The relationship between the samurai film and the gun-slinging western is undeniably deep – stretching back as far as the ’50s – but typically that relationship focused heavily on American audiences being treated to western genre adaptations of popular Japanese samurai films. Most notable among those adaptations would be The Magnificent Seven, a retelling of Kurosawa’s Seven Samurai, only with prototypical cowboys replacing the titular katana-wielding protagonists.
Now, we have news of a similar remake situation occurring, only this time it’s headed in the opposite direction across the Pacific Ocean. Warner Bros. Japan has pegged Unforgiven, the 1992 Oscar-winning western starring Clint Eastwood, to be remade into a Japanese samurai film called Yurusarezaru mono.
Warner Bros. Japan has tapped Ken Watanabe to assume the Clint Eastwood role in the film, which was originally a grizzled bandit but will now be an aged samurai. Similar to Eastwood’s character, William Munny, Watanabe will play a reclusive but noted swordsman who is tempted by a large bounty. Obviously the film won’t be set in Wyoming and Kansas, but will take place on the island of Hokkaido.
At the helm of the remake will be Director Lee Sang-Il, whose most recent film was the award-winning Villain. Akira Emoto and Koichi Sato will be joining Watanabe in the film, but their roles are unknown.
Watanabe has certainly made a name for himself not only in his native Japan, but globally, starring in major blockbusters like Batman Begins and Inception. He, like Clint Eastwood, was even nominated for an Oscar, for his role opposite Tom Cruise in The Last Samurai. There are no plans for it yet, but given Watanabe’s notoriety and of course if this remake proves successful, we wouldn’t be surprised to see the samurai remake get a domestic release here in the states.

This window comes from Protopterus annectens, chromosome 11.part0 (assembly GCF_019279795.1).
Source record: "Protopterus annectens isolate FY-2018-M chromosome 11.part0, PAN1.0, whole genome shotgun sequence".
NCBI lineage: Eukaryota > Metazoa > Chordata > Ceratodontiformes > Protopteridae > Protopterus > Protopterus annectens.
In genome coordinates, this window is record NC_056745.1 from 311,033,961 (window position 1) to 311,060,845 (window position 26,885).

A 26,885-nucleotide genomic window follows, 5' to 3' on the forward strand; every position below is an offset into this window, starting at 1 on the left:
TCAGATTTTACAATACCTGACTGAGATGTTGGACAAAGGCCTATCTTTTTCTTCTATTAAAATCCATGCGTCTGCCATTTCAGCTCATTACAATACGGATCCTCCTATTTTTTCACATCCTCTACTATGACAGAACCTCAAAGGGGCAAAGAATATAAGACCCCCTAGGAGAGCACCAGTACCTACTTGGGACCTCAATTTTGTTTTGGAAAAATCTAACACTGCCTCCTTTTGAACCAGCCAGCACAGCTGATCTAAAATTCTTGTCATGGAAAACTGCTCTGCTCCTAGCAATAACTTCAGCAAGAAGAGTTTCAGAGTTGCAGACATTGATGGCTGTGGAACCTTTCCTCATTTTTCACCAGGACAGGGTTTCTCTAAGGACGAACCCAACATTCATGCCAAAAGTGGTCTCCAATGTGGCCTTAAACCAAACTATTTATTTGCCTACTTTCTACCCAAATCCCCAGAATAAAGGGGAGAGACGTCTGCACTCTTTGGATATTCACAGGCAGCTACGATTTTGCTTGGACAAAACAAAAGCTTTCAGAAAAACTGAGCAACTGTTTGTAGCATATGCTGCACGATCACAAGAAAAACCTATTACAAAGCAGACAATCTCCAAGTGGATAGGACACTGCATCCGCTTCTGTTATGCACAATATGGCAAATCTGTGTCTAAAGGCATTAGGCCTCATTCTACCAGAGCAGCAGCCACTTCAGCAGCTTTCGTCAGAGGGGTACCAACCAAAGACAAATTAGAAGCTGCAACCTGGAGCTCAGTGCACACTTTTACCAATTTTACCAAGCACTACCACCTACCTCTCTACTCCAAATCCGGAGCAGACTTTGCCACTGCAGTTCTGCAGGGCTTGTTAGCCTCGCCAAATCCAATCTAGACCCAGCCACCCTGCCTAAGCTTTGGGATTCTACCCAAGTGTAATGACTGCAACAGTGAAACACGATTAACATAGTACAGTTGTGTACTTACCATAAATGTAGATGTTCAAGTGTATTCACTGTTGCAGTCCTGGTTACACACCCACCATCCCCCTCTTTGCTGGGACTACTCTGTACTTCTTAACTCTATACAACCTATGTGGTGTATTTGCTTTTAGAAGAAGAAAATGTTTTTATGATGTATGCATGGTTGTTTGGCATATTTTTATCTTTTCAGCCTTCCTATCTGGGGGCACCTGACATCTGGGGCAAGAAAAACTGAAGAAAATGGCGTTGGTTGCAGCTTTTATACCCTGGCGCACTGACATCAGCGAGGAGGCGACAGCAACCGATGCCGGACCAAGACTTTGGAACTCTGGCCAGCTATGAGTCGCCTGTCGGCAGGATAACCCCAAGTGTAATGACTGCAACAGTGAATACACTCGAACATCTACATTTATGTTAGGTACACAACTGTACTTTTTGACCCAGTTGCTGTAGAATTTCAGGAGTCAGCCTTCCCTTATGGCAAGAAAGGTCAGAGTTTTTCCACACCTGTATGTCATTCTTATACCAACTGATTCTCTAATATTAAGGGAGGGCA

Some loyal fans of Eastwood’s original film – one of many where the prized actor took on a role in front of and behind the camera – might cry foul of an Unforgiven remake, but given the amount of success that adapting Japanese samurai classics for the western genre generated, it’s worth letting the opportunities flow the opposite way. Eastwood and Watanabe both worked together on Letters from Iwo Jima – the second part of his WWII compendium – so it won’t surprise us to learn that Eastwood gave his blessing to the project.
Warner Bros. Japan’s remake of Unforgiven, “Yurusarezaru mono,” will begin shooting in September.